Beto O'Rourke drops out

FILE PHOTO: Democratic 2020 U.S. presidential candidate and former U.S. Representative Beto O'Rourke speaks during a campaign stop at Consuelo's Taqueria in Manchester, New Hampshire, U.S., March 21, 2019. REUTERS/Brian Snyder/File Photo

‘Hell Yes’: Beto Drops Out of 2020 Race He Was ‘Born For’ After Promising to Take Away Guns

WASHINGTON (Reuters) – Democrat Beto O’Rourke dropped out of the crowded 2020 U.S. presidential race on Friday, saying it had become clear his campaign did not have the resources to continue to seek his party’s nomination.

“My service to the country will not be as a candidate or as the nominee. Acknowledging this now is in the best interests of those in the campaign; it is in the best interests of this party as we seek to unify around a nominee; and it is in the best interests of the country,” O’Rourke wrote in a post that he shared on Twitter.

A former Texas congressman, O’Rourke was struggling to qualify for the next Democratic debate after months of poor showings in opinion polls and lackluster fundraising.

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O’Rourke, 47, who became a Democratic rock star after almost winning a U.S. Senate seat in Texas in 2018, is not expected to run for the Senate next year, although party leaders are expected to urge him to run.


“We will work to ensure that the Democratic nominee is successful in defeating Donald Trump in 2020. I can tell you firsthand from having the chance to know the candidates, we will be well served by any one of them, and I’m going to be proud to support whoever she or he is,” O’Rourke’s Twitter post said.

His withdrawal leaves 17 Democratic contenders for the nomination to run against the Republican president.

After a gunman at a Walmart store killed 22 people in August in his home city of El Paso, O’Rourke shifted the focus of his campaign to gun control, traveling not only to early primary states but areas where previous massacres had taken place.

At the Sept. 12 Democratic debate in Houston, O’Rourke provoked guns rights advocates by declaring: “Hell yes, we are going to take your AR-15s, your AK-47s, we are not going to allow them to be used against fellow Americans any more.”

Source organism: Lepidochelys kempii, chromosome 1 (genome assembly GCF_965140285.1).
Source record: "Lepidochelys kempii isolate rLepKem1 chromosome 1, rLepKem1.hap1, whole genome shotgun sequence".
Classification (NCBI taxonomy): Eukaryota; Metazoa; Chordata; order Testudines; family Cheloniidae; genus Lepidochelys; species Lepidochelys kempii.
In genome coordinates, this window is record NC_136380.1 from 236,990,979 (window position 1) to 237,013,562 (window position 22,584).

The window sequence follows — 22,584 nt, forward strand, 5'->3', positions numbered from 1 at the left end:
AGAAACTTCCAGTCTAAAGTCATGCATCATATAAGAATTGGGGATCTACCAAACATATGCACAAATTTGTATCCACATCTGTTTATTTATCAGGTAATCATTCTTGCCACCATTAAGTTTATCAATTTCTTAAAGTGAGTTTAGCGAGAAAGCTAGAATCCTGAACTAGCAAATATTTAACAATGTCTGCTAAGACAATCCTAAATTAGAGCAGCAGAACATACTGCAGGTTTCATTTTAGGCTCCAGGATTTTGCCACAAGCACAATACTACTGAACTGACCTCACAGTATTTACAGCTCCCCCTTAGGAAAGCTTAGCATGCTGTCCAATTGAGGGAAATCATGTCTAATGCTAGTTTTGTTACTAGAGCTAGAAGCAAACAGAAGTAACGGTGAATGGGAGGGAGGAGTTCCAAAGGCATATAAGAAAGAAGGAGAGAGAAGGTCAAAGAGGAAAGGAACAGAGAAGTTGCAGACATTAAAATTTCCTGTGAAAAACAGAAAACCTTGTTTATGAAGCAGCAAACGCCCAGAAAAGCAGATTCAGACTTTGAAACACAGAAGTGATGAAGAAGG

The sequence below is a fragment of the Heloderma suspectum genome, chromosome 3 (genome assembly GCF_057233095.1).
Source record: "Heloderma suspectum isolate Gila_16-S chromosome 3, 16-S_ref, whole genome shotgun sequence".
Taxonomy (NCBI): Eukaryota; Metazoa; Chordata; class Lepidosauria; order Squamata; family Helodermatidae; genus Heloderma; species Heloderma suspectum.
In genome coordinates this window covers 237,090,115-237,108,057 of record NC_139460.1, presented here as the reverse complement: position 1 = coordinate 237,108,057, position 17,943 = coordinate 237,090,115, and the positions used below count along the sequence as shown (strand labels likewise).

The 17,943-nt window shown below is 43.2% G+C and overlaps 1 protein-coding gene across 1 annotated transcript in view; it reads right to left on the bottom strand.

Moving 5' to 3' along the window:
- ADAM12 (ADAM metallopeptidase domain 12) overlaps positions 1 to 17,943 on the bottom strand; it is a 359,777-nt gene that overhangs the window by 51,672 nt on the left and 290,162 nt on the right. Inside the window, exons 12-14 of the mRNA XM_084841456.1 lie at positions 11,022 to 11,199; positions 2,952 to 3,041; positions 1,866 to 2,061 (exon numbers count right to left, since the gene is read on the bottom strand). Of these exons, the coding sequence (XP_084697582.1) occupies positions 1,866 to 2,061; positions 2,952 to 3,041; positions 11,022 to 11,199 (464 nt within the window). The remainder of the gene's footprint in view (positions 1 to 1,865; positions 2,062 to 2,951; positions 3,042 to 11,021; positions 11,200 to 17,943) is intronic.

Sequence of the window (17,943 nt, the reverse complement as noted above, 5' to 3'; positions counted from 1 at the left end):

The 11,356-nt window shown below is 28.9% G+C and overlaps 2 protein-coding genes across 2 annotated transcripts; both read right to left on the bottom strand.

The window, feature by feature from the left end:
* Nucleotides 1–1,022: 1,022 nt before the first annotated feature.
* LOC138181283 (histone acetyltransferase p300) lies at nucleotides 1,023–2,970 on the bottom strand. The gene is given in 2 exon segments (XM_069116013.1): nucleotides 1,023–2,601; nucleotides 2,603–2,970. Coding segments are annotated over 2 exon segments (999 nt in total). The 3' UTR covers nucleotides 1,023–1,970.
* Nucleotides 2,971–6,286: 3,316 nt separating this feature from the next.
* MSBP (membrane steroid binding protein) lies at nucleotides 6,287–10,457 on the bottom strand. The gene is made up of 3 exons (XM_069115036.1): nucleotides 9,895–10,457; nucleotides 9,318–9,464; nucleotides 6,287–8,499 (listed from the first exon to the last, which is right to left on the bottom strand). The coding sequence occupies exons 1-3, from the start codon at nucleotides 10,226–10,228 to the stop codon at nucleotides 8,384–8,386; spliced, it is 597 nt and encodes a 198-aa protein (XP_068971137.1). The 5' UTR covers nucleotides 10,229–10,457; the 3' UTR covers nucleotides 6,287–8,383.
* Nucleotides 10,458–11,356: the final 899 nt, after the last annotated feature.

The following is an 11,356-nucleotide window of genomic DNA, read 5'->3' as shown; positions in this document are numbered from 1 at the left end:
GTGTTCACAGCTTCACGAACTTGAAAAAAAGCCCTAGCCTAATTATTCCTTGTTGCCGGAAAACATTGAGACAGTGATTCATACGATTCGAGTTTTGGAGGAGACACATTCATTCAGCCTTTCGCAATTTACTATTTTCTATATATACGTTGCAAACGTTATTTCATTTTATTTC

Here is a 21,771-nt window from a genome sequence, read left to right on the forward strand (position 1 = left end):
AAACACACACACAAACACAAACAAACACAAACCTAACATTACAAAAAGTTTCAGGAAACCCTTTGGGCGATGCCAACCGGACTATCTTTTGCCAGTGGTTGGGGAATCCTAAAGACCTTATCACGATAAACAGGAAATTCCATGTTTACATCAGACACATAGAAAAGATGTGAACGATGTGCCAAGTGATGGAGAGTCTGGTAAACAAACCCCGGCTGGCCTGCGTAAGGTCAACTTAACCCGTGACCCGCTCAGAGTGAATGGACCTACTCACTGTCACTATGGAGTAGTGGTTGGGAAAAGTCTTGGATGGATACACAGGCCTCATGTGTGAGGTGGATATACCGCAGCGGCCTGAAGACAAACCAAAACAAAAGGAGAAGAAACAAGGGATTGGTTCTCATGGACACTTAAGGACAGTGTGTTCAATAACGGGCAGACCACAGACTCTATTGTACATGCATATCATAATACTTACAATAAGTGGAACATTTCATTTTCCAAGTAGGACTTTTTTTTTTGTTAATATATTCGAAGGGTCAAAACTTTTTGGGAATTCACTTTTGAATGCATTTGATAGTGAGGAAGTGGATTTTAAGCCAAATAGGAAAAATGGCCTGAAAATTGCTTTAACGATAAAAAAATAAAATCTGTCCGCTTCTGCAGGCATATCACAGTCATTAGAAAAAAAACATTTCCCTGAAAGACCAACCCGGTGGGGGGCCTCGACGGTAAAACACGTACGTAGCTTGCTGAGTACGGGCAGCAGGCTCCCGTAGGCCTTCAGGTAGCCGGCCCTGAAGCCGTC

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Coming from the Texas border city, O’Rourke was also one of the most unrelenting critics of Trump, especially over his plans to build a border wall and his immigration policies.

“We took the boldest approach to gun safety in American history; we confronted institutional, systemic racism and called out Donald Trump for his white supremacy and the violence that he’s encouraged against communities that don’t look like, pray like or love like the majority in this country,” O’Rourke said in an email to supporters shortly after announcing he was quitting the race.

Reacting to the news of O’Rourke’s withdrawal, Trump tweeted on Friday: “Oh no, Beto just dropped out of race for President despite him saying he was “born for this.” I don’t think so!”

In March, when O’Rourke launched his campaign, he was quoted in a Vanity Fair profile as saying: “I’m just born to be in it.”

Party leaders and political donors have sought to convince O’Rourke to run for Senate in Texas against Republican Rep. John Cornyn, who is up for re-election. But O’Rourke has told them he was not running for Senate, The New York Times reported, citing people familiar with the matter.

On Friday, O’Rourke aide Rob Friedlander confirmed: “Beto will not be a candidate for U.S. Senate in Texas in 2020.”

(Reporting by Amanda Becker and Tim Reid; Editing by Sandra Maler, Grant McCool and Sonya Hepinstall; Pluralist contributed to this report)

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